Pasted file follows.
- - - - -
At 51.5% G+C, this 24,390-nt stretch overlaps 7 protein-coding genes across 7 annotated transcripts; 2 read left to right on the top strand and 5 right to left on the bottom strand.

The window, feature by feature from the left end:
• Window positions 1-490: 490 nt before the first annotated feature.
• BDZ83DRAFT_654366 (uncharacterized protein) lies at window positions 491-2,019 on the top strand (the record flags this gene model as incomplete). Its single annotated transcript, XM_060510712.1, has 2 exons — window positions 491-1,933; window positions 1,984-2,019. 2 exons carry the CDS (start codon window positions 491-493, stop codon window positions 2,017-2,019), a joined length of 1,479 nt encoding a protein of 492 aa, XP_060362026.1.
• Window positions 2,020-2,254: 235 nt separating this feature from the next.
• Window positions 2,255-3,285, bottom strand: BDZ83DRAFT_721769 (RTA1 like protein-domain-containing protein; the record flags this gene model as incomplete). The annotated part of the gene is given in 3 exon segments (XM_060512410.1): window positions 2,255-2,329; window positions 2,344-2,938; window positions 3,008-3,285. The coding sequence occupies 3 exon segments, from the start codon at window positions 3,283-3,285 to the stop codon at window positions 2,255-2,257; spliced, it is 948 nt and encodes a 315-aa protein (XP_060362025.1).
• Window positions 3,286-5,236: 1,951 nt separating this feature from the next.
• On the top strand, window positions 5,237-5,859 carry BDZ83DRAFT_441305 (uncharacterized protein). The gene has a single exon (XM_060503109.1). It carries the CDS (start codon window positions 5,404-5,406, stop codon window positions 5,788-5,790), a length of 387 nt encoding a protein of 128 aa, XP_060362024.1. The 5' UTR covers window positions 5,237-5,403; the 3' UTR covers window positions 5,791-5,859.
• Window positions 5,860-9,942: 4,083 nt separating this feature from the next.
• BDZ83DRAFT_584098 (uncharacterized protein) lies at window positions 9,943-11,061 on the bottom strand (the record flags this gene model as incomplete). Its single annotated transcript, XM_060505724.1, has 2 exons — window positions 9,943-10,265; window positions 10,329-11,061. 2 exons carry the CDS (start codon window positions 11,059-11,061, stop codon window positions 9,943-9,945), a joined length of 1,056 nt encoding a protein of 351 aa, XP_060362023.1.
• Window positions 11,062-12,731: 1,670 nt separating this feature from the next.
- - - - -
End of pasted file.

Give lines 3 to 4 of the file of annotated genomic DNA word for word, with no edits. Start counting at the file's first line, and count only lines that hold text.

• Window positions 1-490: 490 nt before the first annotated feature.
• BDZ83DRAFT_654366 (uncharacterized protein) lies at window positions 491-2,019 on the top strand (the record flags this gene model as incomplete). Its single annotated transcript, XM_060510712.1, has 2 exons — window positions 491-1,933; window positions 1,984-2,019. 2 exons carry the CDS (start codon window positions 491-493, stop codon window positions 2,017-2,019), a joined length of 1,479 nt encoding a protein of 492 aa, XP_060362026.1.